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Joell Ortiz - The Brick: Bodega Chronicles (Cover Artwork)

Joell Ortiz

Joell Ortiz: The Brick: Bodega ChroniclesThe Brick: Bodega Chronicles (2007)
E1 Music

Reviewer Rating: 5


Contributed by: AnchorsAnchors
(others by this writer | submit your own)

I ain't tryin' bring New York back I'm just a breath of fresh air That good old New York rap. After the proclamation of "Yo do me a favor? Accidentally step on your white sunglasses, we don't wear those out here, this is hip-hop. This is Carhartt jackets, Timberland boots, unlaced, this is Cham.
Amazon


I ain't tryin' bring New York back
I'm just a breath of fresh air
That good old New York rap.

After the proclamation of "Yo do me a favor? Accidentally step on your white sunglasses, we don't wear those out here, this is hip-hop. This is Carhartt jackets, Timberland boots, unlaced, this is Champion hoodies, chicken wings and french fries, R.I.P. pieces on the handball court, this is us still fighting police brutality" that plays at the intro of Joell Ortiz's "Hip Hop," the lines that similarly open my review and the actual verses of the song allow me to say without reservation that Ortiz is the most refreshing voice I've heard from the genre since I first started listening.

Ortiz hails from Brooklyn, as so many of hip-hop's greats before him have, and it's fitting, because even in moments of typical hip-hop bravado, like the line in the autobiographical "125 Part 1," Ortiz knows and respects those who paved the way: "KRS responded with one word -- damn, the cypher's complete once he shake Rakim's hand." The track plays out like a point-to-point account of how Ortiz broke into hip-hop, and at six minutes without need of a hook or a chorus, it allows those listening to delve deep into the layers of intelligence and introspection that will brilliantly fold out over the course of the album.

His smooth-as-silk style has already garnered him fitting comparisons to another lyrically dexterous New York City native, Big Pun, but it's those repeated mentions of hip-hop's past, as in the aforementioned "Hip Hop," that really make me smile, because Ortiz is clearly an emcee who gets it. He doesn't name-drop, he pays homage, and it makes lines like "I don't feel how I used to feel, I'm in the 20's so a new Nas joint used to give me the chills" feel all the more geniune. The simplistic keyboard and snare production provide the perfect platform for Ortiz to profess his love for the genre as well as reinforcing the fact that though the production all over the album is amazing, it's never about that. It's about the lyrics. In fact, the only song of the album's 15 that could even pass for a club single is "Keep on Callin'," a quick but no less impressive song that features a crisp beat and Akon on the chorus. It's one of the better songs on the record, as much because of the production as the stay-strong message:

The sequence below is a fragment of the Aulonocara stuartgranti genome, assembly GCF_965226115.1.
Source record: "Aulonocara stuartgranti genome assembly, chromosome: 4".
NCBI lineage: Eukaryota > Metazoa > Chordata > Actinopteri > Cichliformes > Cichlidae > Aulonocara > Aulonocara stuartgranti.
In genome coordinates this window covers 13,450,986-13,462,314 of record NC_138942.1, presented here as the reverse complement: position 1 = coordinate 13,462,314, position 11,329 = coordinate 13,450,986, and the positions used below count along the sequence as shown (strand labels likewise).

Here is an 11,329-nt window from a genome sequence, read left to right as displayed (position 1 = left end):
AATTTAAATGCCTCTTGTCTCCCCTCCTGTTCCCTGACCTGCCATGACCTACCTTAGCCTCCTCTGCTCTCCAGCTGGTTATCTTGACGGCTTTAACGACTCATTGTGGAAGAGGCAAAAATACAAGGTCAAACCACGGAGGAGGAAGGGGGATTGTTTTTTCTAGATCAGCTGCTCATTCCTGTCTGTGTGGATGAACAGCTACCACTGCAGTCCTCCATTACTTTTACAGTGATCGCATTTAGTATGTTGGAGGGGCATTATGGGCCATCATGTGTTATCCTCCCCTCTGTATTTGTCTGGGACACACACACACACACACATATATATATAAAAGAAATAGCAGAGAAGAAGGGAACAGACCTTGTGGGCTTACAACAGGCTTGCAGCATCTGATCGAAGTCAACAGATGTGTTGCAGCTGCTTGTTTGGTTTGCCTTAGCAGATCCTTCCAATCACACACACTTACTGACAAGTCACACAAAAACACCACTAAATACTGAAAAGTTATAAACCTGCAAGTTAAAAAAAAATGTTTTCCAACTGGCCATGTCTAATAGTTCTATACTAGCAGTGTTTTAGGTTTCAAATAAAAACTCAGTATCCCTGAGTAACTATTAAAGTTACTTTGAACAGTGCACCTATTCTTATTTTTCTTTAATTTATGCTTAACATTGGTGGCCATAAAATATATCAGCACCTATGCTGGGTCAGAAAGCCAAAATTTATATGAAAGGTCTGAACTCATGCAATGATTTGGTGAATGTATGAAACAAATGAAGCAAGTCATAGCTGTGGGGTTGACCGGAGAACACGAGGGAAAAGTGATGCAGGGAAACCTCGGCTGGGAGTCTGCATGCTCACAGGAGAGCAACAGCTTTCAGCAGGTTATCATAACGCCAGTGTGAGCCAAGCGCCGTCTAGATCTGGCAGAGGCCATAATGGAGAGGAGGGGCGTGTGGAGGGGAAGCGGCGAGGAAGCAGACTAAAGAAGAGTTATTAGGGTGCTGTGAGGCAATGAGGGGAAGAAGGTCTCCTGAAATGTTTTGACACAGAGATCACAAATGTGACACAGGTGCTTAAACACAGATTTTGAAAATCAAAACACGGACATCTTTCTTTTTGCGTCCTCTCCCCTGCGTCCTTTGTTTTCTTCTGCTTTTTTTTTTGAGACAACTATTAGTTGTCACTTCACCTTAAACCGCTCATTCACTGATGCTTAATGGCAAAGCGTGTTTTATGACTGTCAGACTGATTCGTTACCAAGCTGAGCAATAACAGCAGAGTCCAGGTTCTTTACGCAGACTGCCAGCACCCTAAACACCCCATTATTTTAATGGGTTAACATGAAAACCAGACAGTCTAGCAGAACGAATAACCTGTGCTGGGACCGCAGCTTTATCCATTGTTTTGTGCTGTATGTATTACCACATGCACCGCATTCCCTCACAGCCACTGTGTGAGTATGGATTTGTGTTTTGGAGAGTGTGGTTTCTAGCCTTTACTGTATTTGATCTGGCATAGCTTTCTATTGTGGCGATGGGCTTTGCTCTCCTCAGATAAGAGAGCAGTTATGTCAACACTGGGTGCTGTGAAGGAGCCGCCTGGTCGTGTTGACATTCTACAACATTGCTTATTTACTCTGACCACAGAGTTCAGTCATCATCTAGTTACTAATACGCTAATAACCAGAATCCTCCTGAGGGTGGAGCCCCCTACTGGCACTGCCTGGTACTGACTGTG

Easter day everybody got fresh, me I just tried to look my best / Poked out my chest, never let 'em see me sweat / These are the things I used to wanna forget, now I'm glad I remember.

As with any hip-hop, though, it's not all the lyrics, but also how they're delivered. That said, the variety from top to bottom on The Brick looks all the better, from the strikingly fierce wordplay of "125 Part II," a song which chronicles the struggles that come with an aspiring rap career, to the much more slower and deliberate social salvos of the Immortal Technique-accompanied "Modern Day Slavery," he's able to run the gamut. He can deliver metaphor and literal meaning with equal potency, and not for a single moment anywhere on the record does it sound as if he's trying to do too much. He knows what he's capable of, and he knows how far above most emcees it puts him ("don't confuse him with these other cats / he's a full workout, they three jumping jacks").